This is not a regular feature, I just thought that sounded appropriate since I'm posting a flash fiction piece for an online group I belong to. I'd appreciate your feedback!
The Red Ticket
"Twenty on red! Twenty on red!" The pale-faced man waved a note at the attendant. Kicking aside an empty beer bottle, he leaned over the men next to him and stretched his arm into the aisle, oblivious to the stares.
Arthritic fingers curled around the bill, then scribbled on a scrap of red paper and shoved it at the man. Others grabbed at his sleeve but he brushed them off. "Bettin's closed. Fight's about to start." Pushing through the crowd, he waved at the referee.
A bell sounded and the crowd erupted.
The contender in the red corner rushed to the center of the ring, nervous energy rolling down his back.
His opponent approached more slowly. He looked from side to side, then took a cautious step back, but his trainer picked him up and threw him into the center.
A man with a blue ticket leaned over the low wall. "Hurry up, Blondie! What you waiting for?" he yelled at the fair-colored opponent.
Red stepped closer, then leapt into the air. Light flashed off the knife strapped to his claw, and an arc of blood streamed across the ring.
Blondie stumbled, and Red jumped once more, landing on Blondie's back. The dirt beneath them pooled with blood, but Blondie tossed Red aside and scurried to the corner.
The crowd screamed.
The trainer stepped forward and nudged Blondie with a scuffed boot, while Red threw back his head and crowed, the clear sound echoing off the walls.
Blondie straightened, ready for more.
They faced each other, feinting from side to side. Forward and back. A moment's pause, and Red rushed forward, but this time Blondie dodged the attack. He jumped and swung, his blade connecting with the tough muscles shielding Red's back.
The crowd pressed closer, thirsty for more. Drops of blood splattered the dirt, but Red didn't pause. He lowered his head and dove at Blondie, claws flying.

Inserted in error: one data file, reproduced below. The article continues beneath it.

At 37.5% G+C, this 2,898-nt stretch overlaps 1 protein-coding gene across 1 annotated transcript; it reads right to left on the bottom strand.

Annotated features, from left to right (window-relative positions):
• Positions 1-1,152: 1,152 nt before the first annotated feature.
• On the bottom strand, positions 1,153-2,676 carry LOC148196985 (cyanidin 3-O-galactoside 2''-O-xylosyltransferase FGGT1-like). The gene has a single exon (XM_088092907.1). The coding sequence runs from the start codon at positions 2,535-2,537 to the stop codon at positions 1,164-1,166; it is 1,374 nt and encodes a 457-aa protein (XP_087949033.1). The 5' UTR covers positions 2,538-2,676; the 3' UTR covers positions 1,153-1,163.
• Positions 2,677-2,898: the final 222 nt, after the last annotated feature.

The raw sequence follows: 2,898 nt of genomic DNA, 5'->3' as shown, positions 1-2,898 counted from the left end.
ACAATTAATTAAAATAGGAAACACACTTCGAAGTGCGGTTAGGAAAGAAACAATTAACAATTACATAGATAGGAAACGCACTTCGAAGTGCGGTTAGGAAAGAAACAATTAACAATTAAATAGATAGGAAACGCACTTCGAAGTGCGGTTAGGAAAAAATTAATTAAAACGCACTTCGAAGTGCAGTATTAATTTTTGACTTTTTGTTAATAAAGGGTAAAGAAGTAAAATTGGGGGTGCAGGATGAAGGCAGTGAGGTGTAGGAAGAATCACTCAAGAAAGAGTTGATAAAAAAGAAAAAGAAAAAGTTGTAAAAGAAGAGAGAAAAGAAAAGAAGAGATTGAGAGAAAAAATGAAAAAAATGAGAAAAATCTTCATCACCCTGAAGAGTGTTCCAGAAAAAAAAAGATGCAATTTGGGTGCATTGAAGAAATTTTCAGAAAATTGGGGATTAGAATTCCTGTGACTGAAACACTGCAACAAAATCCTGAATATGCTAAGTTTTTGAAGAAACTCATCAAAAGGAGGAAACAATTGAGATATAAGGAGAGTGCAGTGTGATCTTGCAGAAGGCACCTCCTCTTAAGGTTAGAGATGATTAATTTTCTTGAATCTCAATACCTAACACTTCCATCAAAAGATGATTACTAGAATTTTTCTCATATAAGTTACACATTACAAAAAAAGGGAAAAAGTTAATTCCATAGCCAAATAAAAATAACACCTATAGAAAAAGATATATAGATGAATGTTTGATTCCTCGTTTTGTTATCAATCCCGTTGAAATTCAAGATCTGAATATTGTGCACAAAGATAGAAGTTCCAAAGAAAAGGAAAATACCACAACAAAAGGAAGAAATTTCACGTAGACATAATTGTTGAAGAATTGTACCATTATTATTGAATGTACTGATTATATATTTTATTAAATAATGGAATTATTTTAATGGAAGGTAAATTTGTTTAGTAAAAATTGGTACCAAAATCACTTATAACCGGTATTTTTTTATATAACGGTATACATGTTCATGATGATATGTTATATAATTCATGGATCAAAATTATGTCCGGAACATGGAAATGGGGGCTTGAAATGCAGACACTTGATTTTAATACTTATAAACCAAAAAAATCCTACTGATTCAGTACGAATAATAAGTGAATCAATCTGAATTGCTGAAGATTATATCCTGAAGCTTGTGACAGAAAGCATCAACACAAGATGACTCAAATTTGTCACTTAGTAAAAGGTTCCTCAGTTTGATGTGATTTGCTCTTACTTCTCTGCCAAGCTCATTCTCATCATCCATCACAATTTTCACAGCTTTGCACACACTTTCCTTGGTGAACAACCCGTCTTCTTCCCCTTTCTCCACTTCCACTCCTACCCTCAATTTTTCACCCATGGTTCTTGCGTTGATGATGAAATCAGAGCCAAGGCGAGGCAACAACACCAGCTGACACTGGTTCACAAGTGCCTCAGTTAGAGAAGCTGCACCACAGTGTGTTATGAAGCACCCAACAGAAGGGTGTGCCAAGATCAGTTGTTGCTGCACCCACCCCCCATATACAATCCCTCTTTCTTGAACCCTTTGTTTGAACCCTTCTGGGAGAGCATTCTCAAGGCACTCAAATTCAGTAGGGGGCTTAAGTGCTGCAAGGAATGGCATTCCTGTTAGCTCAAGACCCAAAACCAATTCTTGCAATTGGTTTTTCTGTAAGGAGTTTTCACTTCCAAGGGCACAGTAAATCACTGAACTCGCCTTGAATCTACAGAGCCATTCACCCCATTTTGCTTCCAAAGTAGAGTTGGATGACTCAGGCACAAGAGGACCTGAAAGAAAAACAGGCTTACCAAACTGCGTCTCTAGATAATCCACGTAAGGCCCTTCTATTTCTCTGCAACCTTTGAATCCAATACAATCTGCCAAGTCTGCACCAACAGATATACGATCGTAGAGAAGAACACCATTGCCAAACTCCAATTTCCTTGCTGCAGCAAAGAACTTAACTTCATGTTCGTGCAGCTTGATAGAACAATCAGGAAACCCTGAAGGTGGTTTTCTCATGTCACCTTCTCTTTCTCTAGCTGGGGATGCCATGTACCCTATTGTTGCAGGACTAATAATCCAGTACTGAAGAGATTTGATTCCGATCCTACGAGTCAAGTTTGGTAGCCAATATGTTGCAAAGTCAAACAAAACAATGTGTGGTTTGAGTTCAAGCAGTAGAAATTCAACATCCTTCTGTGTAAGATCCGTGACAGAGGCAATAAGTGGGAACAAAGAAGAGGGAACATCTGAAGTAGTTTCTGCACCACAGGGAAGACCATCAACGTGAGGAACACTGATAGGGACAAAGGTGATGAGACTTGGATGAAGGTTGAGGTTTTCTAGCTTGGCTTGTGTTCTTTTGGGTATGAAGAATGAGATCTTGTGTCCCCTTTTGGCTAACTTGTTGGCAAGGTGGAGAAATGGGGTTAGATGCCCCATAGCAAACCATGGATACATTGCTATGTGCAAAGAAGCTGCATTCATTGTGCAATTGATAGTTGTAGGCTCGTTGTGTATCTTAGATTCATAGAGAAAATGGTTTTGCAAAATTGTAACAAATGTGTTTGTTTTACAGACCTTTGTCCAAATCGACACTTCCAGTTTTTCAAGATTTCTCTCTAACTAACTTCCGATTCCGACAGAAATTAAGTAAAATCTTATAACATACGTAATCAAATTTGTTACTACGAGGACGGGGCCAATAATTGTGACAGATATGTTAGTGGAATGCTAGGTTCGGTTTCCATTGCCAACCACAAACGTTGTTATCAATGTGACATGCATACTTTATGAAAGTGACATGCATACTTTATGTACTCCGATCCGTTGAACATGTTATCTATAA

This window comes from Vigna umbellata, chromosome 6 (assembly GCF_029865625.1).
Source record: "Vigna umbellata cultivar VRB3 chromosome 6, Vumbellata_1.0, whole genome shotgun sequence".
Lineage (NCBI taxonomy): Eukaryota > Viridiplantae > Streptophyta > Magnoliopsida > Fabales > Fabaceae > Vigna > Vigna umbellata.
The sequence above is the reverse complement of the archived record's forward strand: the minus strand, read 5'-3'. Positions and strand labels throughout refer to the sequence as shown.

A strangled cry rose over the cheers, and a cloud of dust lingered in the air when Blondie fell to his side.
The man with the red ticket held his breath. It wasn't a large bet – he'd certainly risked more on lesser fights – but his pulse quickened all the same. His gaze focused not on Red, whose chest puffed while his trainer checked his wraps, but at Blondie. Did he have the will to keep fighting?
A quiver of feathers and a cheer from the men gave him his answer. Blondie wobbled to his feet and called to the crowd. His crow wasn't as forceful as Red's, but it got his opponent's attention.
They returned to their dance, each moving in time with the other, their movements slowing as the minutes ticked by.
"I paid to see a fight!"
The trainers inched into the ring, but didn't interfere. The fighters knew the signal. Each leapt towards the other, knives flashing.
They collided mid-air.
Their bodies fell as one, crashing to the dirt with a whoosh of air.
One moment passed, then two.
A steady crow broke the silence. Blond feathers rustled, then fell to the side as Red stood and paced the ring. Red's trainer rushed forward and held him aloft for a victory lap, indifferent to the drops of blood that stained his shirt.
While the crowd cheered, the attendant hustled through the bodies to collect the winning tickets.
The pale man wiped his brow and waved his scrap of paper. As the attendant moved closer, the losing trainer knelt beside Blondie and rested a hand on his chest. A shadow darkened his face, and he looked into the crowd. Several men laughed and blue tickets rained onto the dirt floor. He swatted them away, then jerked to his feet, pulling Blondie with him. The lifeless body dangled against his legs, leaving a trail of blood in his path.
The attendant pressed a bill in the pale man's hand. A hundred note.
"Congratulations." Someone clapped his shoulder.
He smiled, weak now that the rush had passed. "It's too bad about the blond one. I hate to see the animals die."
The men near him laughed. They came for the blood; death was inconsequential.
"Why you come if you don't like the blood?"
He paused, unsure if they'd understand. When he was a child his mother taught him that taking joy in another's misery was not a good way to live one's life. With gambling it was inevitable, and his mother disapproved of his diversion.
The trainer opened a gate and tossed Blondie into the tall grass.
The pale man looked at the men around him. "I enjoy the sport. It's the dying I could do without."
The man nearest him shrugged, then turned to his friends.
The pale man stuffed the bill into his coat pocket and took his seat to wait for the next fight.
The prompt for this month's piece was Schadenfreude, which German for pleasure derived from the misfortunes of others. This story came to me while I was having a massage on the beach this past Tuesday. There I was, being pampered in a cabana 150 feet from the ocean, thinking about cockfights.